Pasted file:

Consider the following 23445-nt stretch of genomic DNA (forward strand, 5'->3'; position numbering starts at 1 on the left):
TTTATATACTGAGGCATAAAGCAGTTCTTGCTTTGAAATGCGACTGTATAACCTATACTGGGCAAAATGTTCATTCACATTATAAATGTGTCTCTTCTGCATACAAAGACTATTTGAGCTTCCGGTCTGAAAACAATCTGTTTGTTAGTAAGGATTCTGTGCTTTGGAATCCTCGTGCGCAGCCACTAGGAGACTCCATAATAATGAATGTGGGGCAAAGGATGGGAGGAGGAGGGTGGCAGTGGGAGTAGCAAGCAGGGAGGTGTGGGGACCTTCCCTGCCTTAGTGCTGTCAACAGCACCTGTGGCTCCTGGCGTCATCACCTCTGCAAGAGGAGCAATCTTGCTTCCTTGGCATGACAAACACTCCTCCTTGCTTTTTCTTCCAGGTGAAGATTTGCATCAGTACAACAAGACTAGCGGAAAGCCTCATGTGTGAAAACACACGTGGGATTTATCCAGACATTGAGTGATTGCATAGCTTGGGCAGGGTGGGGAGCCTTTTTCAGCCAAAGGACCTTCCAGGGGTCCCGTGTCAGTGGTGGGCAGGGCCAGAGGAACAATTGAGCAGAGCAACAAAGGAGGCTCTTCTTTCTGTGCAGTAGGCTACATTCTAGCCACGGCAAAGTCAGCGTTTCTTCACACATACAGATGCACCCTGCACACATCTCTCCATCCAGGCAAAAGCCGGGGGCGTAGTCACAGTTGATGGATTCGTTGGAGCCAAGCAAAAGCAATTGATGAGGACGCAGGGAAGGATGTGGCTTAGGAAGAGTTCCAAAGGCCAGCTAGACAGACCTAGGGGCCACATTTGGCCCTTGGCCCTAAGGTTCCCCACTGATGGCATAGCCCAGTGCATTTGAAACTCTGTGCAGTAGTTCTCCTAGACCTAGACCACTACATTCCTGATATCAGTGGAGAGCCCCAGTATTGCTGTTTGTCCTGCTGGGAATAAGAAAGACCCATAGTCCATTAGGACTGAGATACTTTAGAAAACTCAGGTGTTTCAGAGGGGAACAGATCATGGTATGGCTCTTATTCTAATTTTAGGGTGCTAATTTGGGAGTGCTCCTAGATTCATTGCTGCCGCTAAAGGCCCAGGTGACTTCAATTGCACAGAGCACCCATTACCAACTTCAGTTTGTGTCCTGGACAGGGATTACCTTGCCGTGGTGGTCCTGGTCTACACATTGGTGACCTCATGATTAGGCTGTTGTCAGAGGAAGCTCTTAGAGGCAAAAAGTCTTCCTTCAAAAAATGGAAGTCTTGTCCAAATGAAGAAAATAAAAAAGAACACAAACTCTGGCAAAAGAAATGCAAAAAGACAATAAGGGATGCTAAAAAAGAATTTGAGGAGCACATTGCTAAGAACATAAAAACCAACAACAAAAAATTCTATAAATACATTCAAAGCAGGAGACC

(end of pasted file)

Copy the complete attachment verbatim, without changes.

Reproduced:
Consider the following 23445-nt stretch of genomic DNA (forward strand, 5'->3'; position numbering starts at 1 on the left):
TTTATATACTGAGGCATAAAGCAGTTCTTGCTTTGAAATGCGACTGTATAACCTATACTGGGCAAAATGTTCATTCACATTATAAATGTGTCTCTTCTGCATACAAAGACTATTTGAGCTTCCGGTCTGAAAACAATCTGTTTGTTAGTAAGGATTCTGTGCTTTGGAATCCTCGTGCGCAGCCACTAGGAGACTCCATAATAATGAATGTGGGGCAAAGGATGGGAGGAGGAGGGTGGCAGTGGGAGTAGCAAGCAGGGAGGTGTGGGGACCTTCCCTGCCTTAGTGCTGTCAACAGCACCTGTGGCTCCTGGCGTCATCACCTCTGCAAGAGGAGCAATCTTGCTTCCTTGGCATGACAAACACTCCTCCTTGCTTTTTCTTCCAGGTGAAGATTTGCATCAGTACAACAAGACTAGCGGAAAGCCTCATGTGTGAAAACACACGTGGGATTTATCCAGACATTGAGTGATTGCATAGCTTGGGCAGGGTGGGGAGCCTTTTTCAGCCAAAGGACCTTCCAGGGGTCCCGTGTCAGTGGTGGGCAGGGCCAGAGGAACAATTGAGCAGAGCAACAAAGGAGGCTCTTCTTTCTGTGCAGTAGGCTACATTCTAGCCACGGCAAAGTCAGCGTTTCTTCACACATACAGATGCACCCTGCACACATCTCTCCATCCAGGCAAAAGCCGGGGGCGTAGTCACAGTTGATGGATTCGTTGGAGCCAAGCAAAAGCAATTGATGAGGACGCAGGGAAGGATGTGGCTTAGGAAGAGTTCCAAAGGCCAGCTAGACAGACCTAGGGGCCACATTTGGCCCTTGGCCCTAAGGTTCCCCACTGATGGCATAGCCCAGTGCATTTGAAACTCTGTGCAGTAGTTCTCCTAGACCTAGACCACTACATTCCTGATATCAGTGGAGAGCCCCAGTATTGCTGTTTGTCCTGCTGGGAATAAGAAAGACCCATAGTCCATTAGGACTGAGATACTTTAGAAAACTCAGGTGTTTCAGAGGGGAACAGATCATGGTATGGCTCTTATTCTAATTTTAGGGTGCTAATTTGGGAGTGCTCCTAGATTCATTGCTGCCGCTAAAGGCCCAGGTGACTTCAATTGCACAGAGCACCCATTACCAACTTCAGTTTGTGTCCTGGACAGGGATTACCTTGCCGTGGTGGTCCTGGTCTACACATTGGTGACCTCATGATTAGGCTGTTGTCAGAGGAAGCTCTTAGAGGCAAAAAGTCTTCCTTCAAAAAATGGAAGTCTTGTCCAAATGAAGAAAATAAAAAAGAACACAAACTCTGGCAAAAGAAATGCAAAAAGACAATAAGGGATGCTAAAAAAGAATTTGAGGAGCACATTGCTAAGAACATAAAAACCAACAACAAAAAATTCTATAAATACATTCAAAGCAGGAGACC